6 Helpful Tips for Selling Technology to Churches
Recently, one of my guest bloggers, Jeffrey Miranda, posted a great question on LinkedIn about how to approach churches to offer them church technology consulting services. I found the answers posted to his questions made for great food for thought. If you’re a pastor or church staff member reading this article, please leave your comments beneath the article! Thanks, Lauren
My company provides church technology services that I am more and more solely offering to churches. I want to know how churches and their staff like to learn of companies like my own. I can really help many churches, and I am curious of the best ways of talking with them. I know many of you in this group are staff members or clergy. What are some effective ways that you like learning about new services that will help your church? What are good ways to approach a church and tell them more about I can help?
For companies that provide technology consulting to churches (or any other services), like architects, etc., what are some good ways you have found to respectfully inform a church about your company? The last thing I want to come across is a salesman. I know any advice would greatly benefit me, and it might help others also.
After posing this question on LinkedIn and in talking with others recently, I compiled some of the great replies to share with you in the form of six helpful tips on selling to churches:
1) Churches want relationships. This seems to be a re-occurring theme, and one which I knew had a high level of importance. I think the more important question is how to build these relationships with churches in an effective manner. I would love to hear what others might recommend in relationship building. While I can put into practice what we do for all of our other customers, if we want to market to a particular audience, we do what will make them most interested, right? Same thing goes with building relationships.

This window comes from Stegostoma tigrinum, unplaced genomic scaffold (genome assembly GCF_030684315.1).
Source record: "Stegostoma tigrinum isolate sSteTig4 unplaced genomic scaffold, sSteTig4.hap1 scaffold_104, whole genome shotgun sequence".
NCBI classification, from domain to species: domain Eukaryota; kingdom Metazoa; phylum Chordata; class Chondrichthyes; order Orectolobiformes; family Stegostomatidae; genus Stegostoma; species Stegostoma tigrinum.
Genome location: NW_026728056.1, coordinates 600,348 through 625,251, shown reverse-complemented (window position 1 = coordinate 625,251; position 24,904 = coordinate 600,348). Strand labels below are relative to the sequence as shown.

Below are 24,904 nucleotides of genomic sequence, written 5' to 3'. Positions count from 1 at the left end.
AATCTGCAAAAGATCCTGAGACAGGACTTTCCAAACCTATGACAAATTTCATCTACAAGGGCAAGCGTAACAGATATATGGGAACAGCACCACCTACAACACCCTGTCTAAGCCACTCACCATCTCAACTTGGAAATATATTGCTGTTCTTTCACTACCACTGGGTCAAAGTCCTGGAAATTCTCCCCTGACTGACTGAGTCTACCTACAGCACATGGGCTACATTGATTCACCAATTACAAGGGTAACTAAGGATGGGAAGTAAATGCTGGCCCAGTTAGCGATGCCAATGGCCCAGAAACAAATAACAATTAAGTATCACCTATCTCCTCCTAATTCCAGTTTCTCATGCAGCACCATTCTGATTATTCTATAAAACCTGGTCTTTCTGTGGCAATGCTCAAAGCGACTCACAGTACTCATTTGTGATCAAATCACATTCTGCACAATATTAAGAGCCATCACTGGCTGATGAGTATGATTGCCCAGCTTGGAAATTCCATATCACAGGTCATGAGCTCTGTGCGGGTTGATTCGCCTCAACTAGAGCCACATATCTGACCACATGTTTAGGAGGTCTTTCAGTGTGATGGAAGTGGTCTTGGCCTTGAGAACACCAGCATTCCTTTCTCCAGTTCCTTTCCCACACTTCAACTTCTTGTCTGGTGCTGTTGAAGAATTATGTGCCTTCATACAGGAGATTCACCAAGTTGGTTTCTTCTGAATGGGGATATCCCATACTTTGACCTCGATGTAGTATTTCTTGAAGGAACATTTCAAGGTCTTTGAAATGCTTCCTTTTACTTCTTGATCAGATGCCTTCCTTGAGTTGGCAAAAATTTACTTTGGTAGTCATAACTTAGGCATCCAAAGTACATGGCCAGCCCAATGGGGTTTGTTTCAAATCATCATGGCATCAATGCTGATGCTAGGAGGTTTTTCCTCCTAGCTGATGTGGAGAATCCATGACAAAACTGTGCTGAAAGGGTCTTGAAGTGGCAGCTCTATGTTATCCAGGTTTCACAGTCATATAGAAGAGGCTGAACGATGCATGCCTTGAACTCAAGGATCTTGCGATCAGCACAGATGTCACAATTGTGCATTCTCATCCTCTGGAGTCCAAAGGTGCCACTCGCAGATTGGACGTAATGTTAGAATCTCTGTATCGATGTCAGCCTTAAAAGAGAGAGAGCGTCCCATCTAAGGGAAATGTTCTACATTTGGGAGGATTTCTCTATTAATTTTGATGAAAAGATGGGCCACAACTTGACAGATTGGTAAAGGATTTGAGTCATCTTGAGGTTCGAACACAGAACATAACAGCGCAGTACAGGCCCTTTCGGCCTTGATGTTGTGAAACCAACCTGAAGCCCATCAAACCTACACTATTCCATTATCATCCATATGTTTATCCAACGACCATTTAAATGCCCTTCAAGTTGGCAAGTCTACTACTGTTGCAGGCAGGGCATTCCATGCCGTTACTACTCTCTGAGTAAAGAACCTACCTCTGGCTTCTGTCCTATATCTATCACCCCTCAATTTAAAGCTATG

2) Don’t aim for the senior pastor. Pastors are busy, and perhaps it’s easier to contact a music minister, or the person in charge of media, or in my case, the sound engineer. Targeting the relationship-building with someone who deals directly with the product or service you offer is key. If you only look at communicating with the senior pastor, chances are you might never have the option to start building a relationship.
3) Good service is key. My company strives to be more than just a company that sells audio gear to churches. We want to continue to provide important, even crucial services that will help churches maximize what they already have. In some cases, budgets aren’t there for major capital campaigns, and they must work within those means. This means for consultants like me, I must offer new things that will really benefit church tech teams, while keeping it economical. Good bang for the buck is important. Good response time, attention to detail, and overall customer service are critical.
4) Be transparent. If you have something to sell, it’s best to just explain what you are offering by being direct. If the church you are working with is interested, make sure to ask if they want to move forward to the next step. If not, be gracious, say thank you, and politely ask if there is a time in the future you might follow up to see if the church’s situation has changed.
5) Respect the church’s time. Unless you’re bringing fresh baked cookies or free lunch (and have a prearranged appointment to do so), dropping in to say hi and drop off literature is not a good idea. It’s best to send an email, and then perhaps follow up with a second email or phone call; they will reply if they are interested.
6) Direct mailings are a waste of resources. Direct mailings can sometimes be effective, but most churches throw this information away. Sending an email with more information, a link to a YouTube video or the like would most likely be more effective. In addition, its best to send communication directly to the ones who actually use whatever it is that you are offering.
Jeffrey Miranda is President of NeoLogic Sound, a commercial audio integration firm based in Los Angeles. He has over a decade of experience involved in audio, lighting, and video for worship.